# .css-4zleql{display:block;}PHANTOM DEV  # Maximum Sub-array Problem

Gayan Hewa
·Sep 3, 2021·

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# Maximum Sub-array Problem

03 Sep 2021 | 3 min read The maximum subarray problem is a popular interview question among large corporates. You can find the question in popular platforms like leetcode and hackerrank the question is usually ranked as one of the easy/medium questions. And there are quite a few variations of the questions thrown around different platforms. But the core problem has a lot of industrial applications like computer vision.

Questions from leetcode

Given an integer array `nums`, find the contiguous subarray (containing at least one number) which has the largest sum and return its sum.

``````arr = [-1, 3, 4,-11, 2, 9]
``````

So this question, what is meant by contiguous, is that the sequence of numbers has to be one after the other in the original array. So for an instance, we can't pick `[9,4,3,2]` and say this is the largest subarray.

Looking at this example array, it's clear that the answer is 11. And the subarray is `[2,9]`

To solve this problem there are two answers, the most basic approach is to dive into brute force mode and sum each and every subarray you can generate.

``````function maxSubArray(arr) {
let max_sum = null;
for (i=0;i < arr.length;i++) {
for(j=1; j <= arr.length; j++){
let subarray = arr.slice(i,j)
if (subarray.length === 0) { continue; }

let total = 0
subarray.map(v => total += v);

if (max_sum === null || max_sum < total) {
max_sum = total
}
}
}

return max_sum;
}
``````

How does this work, the nested loop helps us create a slice of the array and check if the sum of the slice is the max and then returns max_sum at the.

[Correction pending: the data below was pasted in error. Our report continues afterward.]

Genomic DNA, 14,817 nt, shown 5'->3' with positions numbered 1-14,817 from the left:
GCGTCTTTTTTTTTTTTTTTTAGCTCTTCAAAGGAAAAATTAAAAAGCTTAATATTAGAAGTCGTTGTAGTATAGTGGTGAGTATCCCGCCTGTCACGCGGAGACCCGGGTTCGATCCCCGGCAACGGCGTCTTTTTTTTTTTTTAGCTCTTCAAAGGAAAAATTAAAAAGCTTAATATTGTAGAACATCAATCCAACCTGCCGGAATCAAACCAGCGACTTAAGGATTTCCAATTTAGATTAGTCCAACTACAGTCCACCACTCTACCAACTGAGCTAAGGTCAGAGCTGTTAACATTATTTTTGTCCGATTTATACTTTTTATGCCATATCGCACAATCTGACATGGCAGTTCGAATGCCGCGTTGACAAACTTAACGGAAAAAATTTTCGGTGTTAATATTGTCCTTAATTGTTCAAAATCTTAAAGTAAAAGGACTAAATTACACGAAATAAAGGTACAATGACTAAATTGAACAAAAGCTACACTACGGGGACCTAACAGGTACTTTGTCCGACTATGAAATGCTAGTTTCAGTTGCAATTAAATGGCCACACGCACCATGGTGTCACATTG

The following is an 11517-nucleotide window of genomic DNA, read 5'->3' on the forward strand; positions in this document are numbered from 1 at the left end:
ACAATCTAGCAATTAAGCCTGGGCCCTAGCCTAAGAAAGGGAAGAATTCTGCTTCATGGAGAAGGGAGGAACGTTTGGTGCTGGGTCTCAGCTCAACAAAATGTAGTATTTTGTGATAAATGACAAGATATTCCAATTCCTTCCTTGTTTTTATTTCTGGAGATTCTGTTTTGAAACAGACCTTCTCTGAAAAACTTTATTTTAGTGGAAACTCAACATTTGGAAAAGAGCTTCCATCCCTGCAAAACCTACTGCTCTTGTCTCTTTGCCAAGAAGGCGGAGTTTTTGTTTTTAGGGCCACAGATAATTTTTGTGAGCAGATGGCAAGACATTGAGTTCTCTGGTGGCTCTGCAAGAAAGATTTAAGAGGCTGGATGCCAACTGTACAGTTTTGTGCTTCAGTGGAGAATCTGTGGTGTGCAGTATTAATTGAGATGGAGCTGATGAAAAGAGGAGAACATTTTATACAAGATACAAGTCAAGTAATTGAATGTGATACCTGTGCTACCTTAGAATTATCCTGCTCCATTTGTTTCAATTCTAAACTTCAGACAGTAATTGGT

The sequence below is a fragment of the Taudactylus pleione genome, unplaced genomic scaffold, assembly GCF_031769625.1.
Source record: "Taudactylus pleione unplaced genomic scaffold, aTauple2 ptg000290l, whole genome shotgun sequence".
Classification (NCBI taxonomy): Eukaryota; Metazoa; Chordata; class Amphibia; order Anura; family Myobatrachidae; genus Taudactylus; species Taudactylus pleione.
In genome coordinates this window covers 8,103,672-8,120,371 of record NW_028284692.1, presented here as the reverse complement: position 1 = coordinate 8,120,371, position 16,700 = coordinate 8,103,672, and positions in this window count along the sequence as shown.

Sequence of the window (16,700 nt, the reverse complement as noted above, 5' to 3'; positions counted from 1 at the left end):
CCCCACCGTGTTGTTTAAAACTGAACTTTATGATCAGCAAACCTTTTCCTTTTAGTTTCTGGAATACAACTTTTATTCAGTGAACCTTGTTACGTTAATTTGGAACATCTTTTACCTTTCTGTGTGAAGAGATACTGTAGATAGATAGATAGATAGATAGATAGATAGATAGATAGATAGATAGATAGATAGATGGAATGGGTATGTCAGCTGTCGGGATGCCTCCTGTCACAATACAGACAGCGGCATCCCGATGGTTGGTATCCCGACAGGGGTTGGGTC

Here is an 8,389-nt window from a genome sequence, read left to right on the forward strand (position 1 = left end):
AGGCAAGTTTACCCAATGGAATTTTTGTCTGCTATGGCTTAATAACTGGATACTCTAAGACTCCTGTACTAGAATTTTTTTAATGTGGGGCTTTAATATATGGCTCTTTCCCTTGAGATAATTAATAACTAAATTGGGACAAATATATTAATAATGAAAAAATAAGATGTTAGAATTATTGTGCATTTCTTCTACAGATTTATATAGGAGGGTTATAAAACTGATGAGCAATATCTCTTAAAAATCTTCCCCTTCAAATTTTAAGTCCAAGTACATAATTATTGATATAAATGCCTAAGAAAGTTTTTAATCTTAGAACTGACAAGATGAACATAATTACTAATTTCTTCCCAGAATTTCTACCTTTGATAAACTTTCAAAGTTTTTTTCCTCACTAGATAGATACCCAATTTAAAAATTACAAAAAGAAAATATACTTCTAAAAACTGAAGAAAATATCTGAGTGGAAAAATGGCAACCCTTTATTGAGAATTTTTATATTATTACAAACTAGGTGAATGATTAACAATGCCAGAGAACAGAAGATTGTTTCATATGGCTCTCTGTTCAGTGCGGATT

There is no problem with this solution for a small data set. It works fine, but for a larger data set this sucks given the complexity is O(n^2)

But fortunately, this is a solved problem. Kadane's Algorithm is a solution that helps address this problem in linear time O(n)

``````function maxSum(arr) {
let max_sum = null;
let current_sum = null;

for(i=0; i < arr.length; i++) {
let e = arr[i];
current_sum = current_sum ?? e
max_sum = max_sum ?? e

let possible_new_sum = i == 0 ? e : current_sum + e;

// debug: console.log(`max_sum \${max_sum} current_sum \${current_sum} e \${e} possible_new_sum \${possible_new_sum}`);
// When the current value (e) is greater than the sum of
// everything upto the current value, we reset the current_sum
// If its not, we continue to add the value to the current_sum.
current_sum = Math.max(e, possible_new_sum);
// deubg: console.log(`e > possible_new_sum \${e > possible_new_sum } current_sum \${current_sum}`);

// Soon as the current_sum has a value greater than max_sum we replace the max_sum.
max_sum = Math.max(current_sum, max_sum)
}

return max_sum;
}
``````

The code is really simple, to be honest. The core of the algorithm is to make a single pass through the array and to keep the max sum and a running current sum for the current subarray being processed.

Processing the results happens something like this for `[-1, 3, 4,-11, 2, 9]`the following are the commented-out console logs with the prefix debug in the code snippet above. Every time `e > possible_new_sum` is true we reset the `current_sum` and whenever `current_sum` becomes bigger than `max_sum` that means we have found a new subarray that has bigger than what we had found before so we replace it with its value.

The funny bits of prepping code `let possible_new_sum = i == 0 ? e : current_sum + e;` is to handle the edge case with the first index in the iteration. We haven't gone through a cycle so this will not make sense to be `current_sum + e` rather it should just be the value of `e`

When I do these kinds of problems locally, I use a small hack to test different edge cases, it's like a barebones test suite for the problem.

``````tests = [
{
arr: [1,-2,-3,2,5,-11,-2],
result: 7
},
{
arr: [-1,-3,-9,-11,-2,-10],
result: -1
},
{
arr: [-7,-3,-9,-11,-2,-10],
result: -2
},
{
arr: [-1, 3, 4,-11, 2, 9],
result: 11
}
]

tests.forEach(test => {
if (maxSum(test.arr) === test.result) {
console.log(`\${test.arr} passed.`);
} else {
console.log(`\${test.arr} failed.`);
}
})
`````` If you need to clarify the underlying concepts with the Kadanes Algorithm you can look into Greedy Algorithms and Iterative Dynamic Programming algorithms.